I'd like to take a moment to thank the promoters and record companies worldwide. Thank you promoters for doing so absolutely little to expose Annihilator to America and so many other territories of the world. Thank you to all the record companies that just didn't think they could compete with the rest of the thrash bands in the world. Thanks so much for depriving most of the world from realizing the greatness of this band; a band so incredibly consistent and great that, had they been given a true push, probably would now be referred in the same breath as the Big 4. Annihilator was and is so good that they found their hardcore following in spite of the industry. As the music industry implodes, I can only smile and laugh as a fan of Annihilator. Ultimately, it is getting just what it deserves for the way it treated this band.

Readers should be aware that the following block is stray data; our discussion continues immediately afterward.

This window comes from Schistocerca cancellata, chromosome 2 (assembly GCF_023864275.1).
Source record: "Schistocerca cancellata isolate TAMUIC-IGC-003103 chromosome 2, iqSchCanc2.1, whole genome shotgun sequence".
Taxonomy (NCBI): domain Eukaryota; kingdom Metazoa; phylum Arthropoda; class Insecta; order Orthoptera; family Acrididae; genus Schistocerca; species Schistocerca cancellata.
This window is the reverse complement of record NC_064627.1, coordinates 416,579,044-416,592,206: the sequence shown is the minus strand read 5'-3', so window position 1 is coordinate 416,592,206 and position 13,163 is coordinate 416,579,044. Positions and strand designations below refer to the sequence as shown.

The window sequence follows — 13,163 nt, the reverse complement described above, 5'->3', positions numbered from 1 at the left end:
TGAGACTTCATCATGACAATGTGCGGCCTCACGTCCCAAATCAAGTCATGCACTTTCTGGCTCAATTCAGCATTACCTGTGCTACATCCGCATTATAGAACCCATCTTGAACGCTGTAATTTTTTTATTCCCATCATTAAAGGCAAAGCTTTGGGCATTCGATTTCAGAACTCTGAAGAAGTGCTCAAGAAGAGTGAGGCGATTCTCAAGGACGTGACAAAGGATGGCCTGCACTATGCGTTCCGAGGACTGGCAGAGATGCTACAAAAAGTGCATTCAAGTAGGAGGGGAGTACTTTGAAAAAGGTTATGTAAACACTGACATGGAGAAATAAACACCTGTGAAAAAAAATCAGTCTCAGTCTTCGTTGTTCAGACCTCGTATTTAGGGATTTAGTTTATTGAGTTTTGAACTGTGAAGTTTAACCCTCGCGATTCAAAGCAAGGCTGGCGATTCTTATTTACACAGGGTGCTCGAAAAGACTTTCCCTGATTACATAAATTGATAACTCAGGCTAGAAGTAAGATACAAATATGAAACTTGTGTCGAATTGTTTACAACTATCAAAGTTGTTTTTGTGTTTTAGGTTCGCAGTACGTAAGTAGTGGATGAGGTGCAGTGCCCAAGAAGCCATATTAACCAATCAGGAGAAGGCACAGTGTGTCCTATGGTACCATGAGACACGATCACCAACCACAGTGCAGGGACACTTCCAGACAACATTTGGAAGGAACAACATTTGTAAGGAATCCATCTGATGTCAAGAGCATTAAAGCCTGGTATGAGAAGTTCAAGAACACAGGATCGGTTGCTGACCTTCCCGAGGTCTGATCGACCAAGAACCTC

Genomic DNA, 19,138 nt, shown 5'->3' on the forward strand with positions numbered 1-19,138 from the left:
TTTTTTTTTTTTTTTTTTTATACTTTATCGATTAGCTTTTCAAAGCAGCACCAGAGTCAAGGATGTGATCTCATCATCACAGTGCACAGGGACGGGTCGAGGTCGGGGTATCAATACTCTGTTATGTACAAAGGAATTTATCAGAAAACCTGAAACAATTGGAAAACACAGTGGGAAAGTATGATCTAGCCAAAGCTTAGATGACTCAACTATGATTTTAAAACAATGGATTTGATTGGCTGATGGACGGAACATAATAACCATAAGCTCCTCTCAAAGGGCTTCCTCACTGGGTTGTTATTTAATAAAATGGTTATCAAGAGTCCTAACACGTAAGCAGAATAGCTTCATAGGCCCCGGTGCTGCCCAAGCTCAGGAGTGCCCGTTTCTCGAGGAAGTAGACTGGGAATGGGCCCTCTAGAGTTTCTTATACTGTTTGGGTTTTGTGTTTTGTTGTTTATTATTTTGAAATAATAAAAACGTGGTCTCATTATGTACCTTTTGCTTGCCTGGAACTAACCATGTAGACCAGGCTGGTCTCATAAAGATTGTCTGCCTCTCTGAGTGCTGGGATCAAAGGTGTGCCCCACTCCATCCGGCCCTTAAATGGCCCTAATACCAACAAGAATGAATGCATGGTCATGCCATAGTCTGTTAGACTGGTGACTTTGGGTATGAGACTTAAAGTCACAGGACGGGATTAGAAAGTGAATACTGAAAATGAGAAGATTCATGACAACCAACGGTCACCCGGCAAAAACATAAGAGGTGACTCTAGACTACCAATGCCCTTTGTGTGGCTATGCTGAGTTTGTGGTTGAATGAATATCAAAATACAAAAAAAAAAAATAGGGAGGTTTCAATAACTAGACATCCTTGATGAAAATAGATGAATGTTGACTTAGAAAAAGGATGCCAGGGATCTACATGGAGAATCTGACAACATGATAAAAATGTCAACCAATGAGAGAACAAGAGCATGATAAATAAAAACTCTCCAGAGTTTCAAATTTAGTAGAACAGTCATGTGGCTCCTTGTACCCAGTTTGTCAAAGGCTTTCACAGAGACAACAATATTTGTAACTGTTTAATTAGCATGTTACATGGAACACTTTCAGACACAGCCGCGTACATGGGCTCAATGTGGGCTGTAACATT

Nine Inch Nails
Before getting to some words about the brand new Nine Inch Nails release HESITATION MARKS, let me first share my opinion of Trent Reznor and his career to date. Personally, I think he's an innovator and a genius. His past work, in my eyes, is some of the most creative and aurally challenging material ever recorded. Sure, some of it has been easy to digest. Certainly PRETTY HATE MACHINE and THE DOWNWARD SPIRAL were simple to digest when we were all in our 20s with a lot of angst. Other releases though, like THE FRAGILE, were akin to new age versions of Pink Floyd's THE WALL or Roger Waters' subsequent solo release THE PROS AND CONS OF HITCHHIKING; all releases that really made you concentrate as much on the whole concept as much as the more simple pieces of the story that were divided into songs. People are making a big deal about Reznor coming back right now after a five year hiatus. Most are forgetting that his hiatus came on the back of three consecutive subpar efforts (YEAR ZERO, GHOSTS and THE SLIP). Still, Reznor has returned with a release that's being dubbed as "a return to the sound of THE DOWNWARD SPIRAL".